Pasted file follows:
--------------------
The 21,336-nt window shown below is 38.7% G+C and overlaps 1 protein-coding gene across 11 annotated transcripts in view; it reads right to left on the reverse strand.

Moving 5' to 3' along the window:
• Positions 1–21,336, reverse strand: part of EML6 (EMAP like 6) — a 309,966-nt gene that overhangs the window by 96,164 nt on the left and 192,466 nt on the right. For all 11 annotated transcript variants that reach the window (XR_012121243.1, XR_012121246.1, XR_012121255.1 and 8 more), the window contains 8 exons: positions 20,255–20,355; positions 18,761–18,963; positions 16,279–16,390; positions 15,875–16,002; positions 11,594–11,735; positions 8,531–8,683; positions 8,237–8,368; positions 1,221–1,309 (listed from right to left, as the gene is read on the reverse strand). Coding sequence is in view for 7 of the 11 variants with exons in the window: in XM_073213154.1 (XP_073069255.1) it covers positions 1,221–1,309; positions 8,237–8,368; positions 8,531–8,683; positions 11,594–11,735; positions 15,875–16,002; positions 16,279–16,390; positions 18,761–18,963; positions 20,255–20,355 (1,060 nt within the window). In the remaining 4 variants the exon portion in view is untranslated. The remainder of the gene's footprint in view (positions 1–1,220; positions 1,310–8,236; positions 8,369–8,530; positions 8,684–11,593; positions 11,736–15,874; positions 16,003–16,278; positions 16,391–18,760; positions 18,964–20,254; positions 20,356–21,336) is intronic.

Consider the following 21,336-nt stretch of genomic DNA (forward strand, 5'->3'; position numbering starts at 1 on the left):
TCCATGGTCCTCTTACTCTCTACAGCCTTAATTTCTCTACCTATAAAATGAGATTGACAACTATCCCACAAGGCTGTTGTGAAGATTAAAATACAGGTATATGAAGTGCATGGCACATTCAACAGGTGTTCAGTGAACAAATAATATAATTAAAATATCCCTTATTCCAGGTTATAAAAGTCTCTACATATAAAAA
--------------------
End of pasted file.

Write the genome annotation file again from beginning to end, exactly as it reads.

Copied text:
The 21,336-nt window shown below is 38.7% G+C and overlaps 1 protein-coding gene across 11 annotated transcripts in view; it reads right to left on the reverse strand.

Moving 5' to 3' along the window:
• Positions 1–21,336, reverse strand: part of EML6 (EMAP like 6) — a 309,966-nt gene that overhangs the window by 96,164 nt on the left and 192,466 nt on the right. For all 11 annotated transcript variants that reach the window (XR_012121243.1, XR_012121246.1, XR_012121255.1 and 8 more), the window contains 8 exons: positions 20,255–20,355; positions 18,761–18,963; positions 16,279–16,390; positions 15,875–16,002; positions 11,594–11,735; positions 8,531–8,683; positions 8,237–8,368; positions 1,221–1,309 (listed from right to left, as the gene is read on the reverse strand). Coding sequence is in view for 7 of the 11 variants with exons in the window: in XM_073213154.1 (XP_073069255.1) it covers positions 1,221–1,309; positions 8,237–8,368; positions 8,531–8,683; positions 11,594–11,735; positions 15,875–16,002; positions 16,279–16,390; positions 18,761–18,963; positions 20,255–20,355 (1,060 nt within the window). In the remaining 4 variants the exon portion in view is untranslated. The remainder of the gene's footprint in view (positions 1–1,220; positions 1,310–8,236; positions 8,369–8,530; positions 8,684–11,593; positions 11,736–15,874; positions 16,003–16,278; positions 16,391–18,760; positions 18,964–20,254; positions 20,356–21,336) is intronic.

Consider the following 21,336-nt stretch of genomic DNA (forward strand, 5'->3'; position numbering starts at 1 on the left):
TCCATGGTCCTCTTACTCTCTACAGCCTTAATTTCTCTACCTATAAAATGAGATTGACAACTATCCCACAAGGCTGTTGTGAAGATTAAAATACAGGTATATGAAGTGCATGGCACATTCAACAGGTGTTCAGTGAACAAATAATATAATTAAAATATCCCTTATTCCAGGTTATAAAAGTCTCTACATATAAAAA